Review Modern Conflict 2
Tank strategy game with multiplayer component
Author: Kevin Vadala
Date: 27 Jun 2017, tested on Samsung GT-I9500 Galaxy S4
Solid strategy, nice level designs
Ads, microtransactions are confusing
Modern Conflict 2 for Android is a strategy game where you take over control points in each level. Its a great template for a strategy game that plays well on mobile devices even though it lacks some complexity found in other bigger strategy games found on the PC. It reminds me of a more realistic (in terms of style) version of Galcon.
The game mainly consists you moving tanks around in order to capture control points before the enemy does. The controls are a bit odd, and its hard to tell sometimes what the most effective route of movement in the game is (in terms of controls). In Galcon, or similar space strategy games, you simply tap a control point and your whole army moves there, or you can split up units among a few different bases. Modern Conflict 2 has the same idea, but it never felt as polished to me or as easy to move units. Sometimes my units would get caught moving back to a base when I didn’t want them to, or not enough of my units would come to a base when I directed them to. The whole system seems sound, but it plays out a little awkwardly.
The graphics in the game look decent, and I liked how each tank actually shoots at the enemy. There are also a wide variety of different levels which is cool, and additionally there are a wealth of different upgrades that you can use ( hello microtransactions!). You can get different cars, helicopters, and even missiles to use against your opponents (whether computer or sentient).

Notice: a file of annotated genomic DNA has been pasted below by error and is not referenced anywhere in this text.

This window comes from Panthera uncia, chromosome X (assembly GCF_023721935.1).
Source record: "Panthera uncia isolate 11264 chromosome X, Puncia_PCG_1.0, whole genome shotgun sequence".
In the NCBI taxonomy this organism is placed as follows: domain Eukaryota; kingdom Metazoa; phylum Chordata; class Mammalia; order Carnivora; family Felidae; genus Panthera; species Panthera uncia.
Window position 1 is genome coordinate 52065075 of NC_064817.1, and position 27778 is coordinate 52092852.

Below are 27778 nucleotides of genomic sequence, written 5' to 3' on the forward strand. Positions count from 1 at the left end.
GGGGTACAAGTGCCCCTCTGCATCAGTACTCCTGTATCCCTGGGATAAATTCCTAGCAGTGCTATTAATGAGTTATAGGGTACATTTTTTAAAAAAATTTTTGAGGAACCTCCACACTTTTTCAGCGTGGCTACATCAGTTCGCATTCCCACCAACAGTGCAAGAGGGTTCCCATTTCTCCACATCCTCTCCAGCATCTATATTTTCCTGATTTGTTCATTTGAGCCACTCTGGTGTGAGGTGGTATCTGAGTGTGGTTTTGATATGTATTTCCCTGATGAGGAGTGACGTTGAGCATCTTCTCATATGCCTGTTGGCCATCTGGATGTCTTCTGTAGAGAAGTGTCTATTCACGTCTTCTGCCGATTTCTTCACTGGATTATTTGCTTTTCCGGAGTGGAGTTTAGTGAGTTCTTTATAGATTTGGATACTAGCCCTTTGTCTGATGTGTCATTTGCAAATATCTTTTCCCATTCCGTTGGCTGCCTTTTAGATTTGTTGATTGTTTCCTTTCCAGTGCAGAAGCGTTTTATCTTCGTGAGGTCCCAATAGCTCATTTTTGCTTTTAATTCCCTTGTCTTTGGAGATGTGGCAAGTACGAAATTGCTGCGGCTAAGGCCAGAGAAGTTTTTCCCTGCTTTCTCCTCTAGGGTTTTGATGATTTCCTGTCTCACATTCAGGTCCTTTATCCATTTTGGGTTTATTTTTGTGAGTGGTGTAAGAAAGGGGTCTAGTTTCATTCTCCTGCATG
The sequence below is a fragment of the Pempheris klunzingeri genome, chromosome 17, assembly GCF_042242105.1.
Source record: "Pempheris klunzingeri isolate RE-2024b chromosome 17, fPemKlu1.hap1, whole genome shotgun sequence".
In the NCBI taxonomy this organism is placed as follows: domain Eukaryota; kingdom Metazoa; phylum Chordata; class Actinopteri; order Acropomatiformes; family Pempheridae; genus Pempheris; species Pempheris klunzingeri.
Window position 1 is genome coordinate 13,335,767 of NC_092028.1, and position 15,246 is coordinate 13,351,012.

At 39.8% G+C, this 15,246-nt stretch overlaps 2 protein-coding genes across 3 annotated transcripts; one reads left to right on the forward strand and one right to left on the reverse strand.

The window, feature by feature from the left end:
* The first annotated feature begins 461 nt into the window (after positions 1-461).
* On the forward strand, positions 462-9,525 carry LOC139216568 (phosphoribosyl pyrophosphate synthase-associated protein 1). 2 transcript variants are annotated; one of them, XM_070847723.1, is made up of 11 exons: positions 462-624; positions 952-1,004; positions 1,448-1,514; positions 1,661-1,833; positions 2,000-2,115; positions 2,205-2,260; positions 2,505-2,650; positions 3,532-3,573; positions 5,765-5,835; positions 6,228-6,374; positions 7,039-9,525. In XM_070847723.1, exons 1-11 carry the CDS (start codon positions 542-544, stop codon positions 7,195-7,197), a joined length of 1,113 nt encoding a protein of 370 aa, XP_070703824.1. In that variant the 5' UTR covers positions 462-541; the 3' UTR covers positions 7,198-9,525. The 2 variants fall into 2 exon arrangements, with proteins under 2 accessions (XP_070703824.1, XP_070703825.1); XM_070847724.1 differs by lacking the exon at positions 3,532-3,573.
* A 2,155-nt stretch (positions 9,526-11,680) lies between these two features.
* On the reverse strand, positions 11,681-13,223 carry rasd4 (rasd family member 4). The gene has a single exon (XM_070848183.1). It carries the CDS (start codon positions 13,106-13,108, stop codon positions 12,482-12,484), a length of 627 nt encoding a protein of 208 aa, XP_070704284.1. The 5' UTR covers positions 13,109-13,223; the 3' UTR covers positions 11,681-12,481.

The multiplayer in the game shines, and actually feels more dynamic than simply fighting against computers. However, there is a steep leveling system and with all of the different upgrades, I can see it being hard to balance, all things considered.
Modern Conflict 2 brings a good solid concept to mobile devices that for the most part plays out well. It contains some of the common pitfalls of free-to-play games. I can see it being a great treat for those a fan of strategy games, that can get used to the some-what strange movement mechanics within the game.